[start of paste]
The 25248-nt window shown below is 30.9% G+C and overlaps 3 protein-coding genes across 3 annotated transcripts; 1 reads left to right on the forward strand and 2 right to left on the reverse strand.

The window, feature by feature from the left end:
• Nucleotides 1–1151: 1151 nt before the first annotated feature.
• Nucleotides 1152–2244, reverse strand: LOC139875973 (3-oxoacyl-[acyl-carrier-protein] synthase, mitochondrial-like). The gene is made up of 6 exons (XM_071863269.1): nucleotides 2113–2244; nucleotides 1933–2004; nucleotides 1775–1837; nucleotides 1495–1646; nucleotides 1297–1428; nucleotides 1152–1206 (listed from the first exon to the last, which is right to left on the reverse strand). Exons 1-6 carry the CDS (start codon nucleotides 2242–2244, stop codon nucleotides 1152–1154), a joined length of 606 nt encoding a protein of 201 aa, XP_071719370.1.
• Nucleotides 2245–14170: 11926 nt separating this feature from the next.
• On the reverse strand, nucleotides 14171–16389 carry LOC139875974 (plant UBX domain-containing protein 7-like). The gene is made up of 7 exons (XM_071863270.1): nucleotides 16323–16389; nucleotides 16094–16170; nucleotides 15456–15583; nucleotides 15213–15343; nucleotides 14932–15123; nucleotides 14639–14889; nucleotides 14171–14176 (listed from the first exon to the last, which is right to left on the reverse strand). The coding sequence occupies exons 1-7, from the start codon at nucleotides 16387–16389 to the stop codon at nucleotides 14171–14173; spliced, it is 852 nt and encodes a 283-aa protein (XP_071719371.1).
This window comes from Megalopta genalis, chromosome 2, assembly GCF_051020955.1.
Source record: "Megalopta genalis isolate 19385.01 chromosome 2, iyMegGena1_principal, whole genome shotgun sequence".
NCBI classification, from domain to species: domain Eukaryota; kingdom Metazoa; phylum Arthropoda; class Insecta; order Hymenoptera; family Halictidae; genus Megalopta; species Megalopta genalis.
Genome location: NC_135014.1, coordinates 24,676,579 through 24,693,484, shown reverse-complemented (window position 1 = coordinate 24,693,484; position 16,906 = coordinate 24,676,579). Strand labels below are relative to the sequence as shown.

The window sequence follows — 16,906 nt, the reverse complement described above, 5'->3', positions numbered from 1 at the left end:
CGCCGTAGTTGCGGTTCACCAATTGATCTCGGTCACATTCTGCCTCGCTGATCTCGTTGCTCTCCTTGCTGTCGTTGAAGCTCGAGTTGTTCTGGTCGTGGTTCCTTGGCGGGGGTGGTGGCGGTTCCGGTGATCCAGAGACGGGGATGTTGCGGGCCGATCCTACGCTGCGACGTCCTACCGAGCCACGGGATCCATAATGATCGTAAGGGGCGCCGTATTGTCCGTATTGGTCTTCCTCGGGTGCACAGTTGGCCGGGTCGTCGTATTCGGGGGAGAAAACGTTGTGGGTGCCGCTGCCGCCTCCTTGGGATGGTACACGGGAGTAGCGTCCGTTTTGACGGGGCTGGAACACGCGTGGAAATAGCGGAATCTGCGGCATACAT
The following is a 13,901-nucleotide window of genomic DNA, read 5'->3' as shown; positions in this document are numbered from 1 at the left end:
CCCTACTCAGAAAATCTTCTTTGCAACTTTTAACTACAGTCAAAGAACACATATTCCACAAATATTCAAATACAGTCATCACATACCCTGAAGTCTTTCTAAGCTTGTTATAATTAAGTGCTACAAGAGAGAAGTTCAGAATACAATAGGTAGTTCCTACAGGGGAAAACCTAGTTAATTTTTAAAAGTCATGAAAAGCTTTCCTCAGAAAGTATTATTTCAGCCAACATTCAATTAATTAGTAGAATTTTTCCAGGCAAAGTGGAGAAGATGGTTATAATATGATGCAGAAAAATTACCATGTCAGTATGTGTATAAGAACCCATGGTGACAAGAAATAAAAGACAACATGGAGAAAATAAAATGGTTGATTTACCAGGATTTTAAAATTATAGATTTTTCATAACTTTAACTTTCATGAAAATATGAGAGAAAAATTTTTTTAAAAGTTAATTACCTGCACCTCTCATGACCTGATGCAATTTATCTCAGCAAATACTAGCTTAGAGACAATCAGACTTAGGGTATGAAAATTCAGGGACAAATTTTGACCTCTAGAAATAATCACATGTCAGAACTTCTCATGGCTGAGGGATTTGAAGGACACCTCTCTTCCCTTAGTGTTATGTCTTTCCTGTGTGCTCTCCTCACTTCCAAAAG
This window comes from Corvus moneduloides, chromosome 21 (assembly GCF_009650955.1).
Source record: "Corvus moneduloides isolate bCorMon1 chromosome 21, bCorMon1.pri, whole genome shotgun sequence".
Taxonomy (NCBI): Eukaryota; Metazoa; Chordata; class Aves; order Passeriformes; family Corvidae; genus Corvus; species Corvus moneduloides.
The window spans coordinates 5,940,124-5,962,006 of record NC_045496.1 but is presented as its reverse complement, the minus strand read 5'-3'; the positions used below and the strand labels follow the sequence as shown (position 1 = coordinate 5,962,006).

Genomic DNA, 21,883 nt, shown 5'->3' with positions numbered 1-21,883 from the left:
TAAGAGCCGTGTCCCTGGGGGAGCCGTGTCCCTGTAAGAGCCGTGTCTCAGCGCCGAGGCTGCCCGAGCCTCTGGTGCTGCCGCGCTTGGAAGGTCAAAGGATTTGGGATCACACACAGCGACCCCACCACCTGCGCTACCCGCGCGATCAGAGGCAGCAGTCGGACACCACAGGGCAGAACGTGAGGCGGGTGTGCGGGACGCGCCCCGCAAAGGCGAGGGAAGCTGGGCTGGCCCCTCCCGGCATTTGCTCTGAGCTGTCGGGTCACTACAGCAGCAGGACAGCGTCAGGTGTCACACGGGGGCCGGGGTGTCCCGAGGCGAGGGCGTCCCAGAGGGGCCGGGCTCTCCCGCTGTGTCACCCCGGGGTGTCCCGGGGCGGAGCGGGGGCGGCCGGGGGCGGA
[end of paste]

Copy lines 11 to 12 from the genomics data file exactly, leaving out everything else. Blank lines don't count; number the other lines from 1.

The window sequence follows — 16,906 nt, the reverse complement described above, 5'->3', positions numbered from 1 at the left end:
CGCCGTAGTTGCGGTTCACCAATTGATCTCGGTCACATTCTGCCTCGCTGATCTCGTTGCTCTCCTTGCTGTCGTTGAAGCTCGAGTTGTTCTGGTCGTGGTTCCTTGGCGGGGGTGGTGGCGGTTCCGGTGATCCAGAGACGGGGATGTTGCGGGCCGATCCTACGCTGCGACGTCCTACCGAGCCACGGGATCCATAATGATCGTAAGGGGCGCCGTATTGTCCGTATTGGTCTTCCTCGGGTGCACAGTTGGCCGGGTCGTCGTATTCGGGGGAGAAAACGTTGTGGGTGCCGCTGCCGCCTCCTTGGGATGGTACACGGGAGTAGCGTCCGTTTTGACGGGGCTGGAACACGCGTGGAAATAGCGGAATCTGCGGCATACAT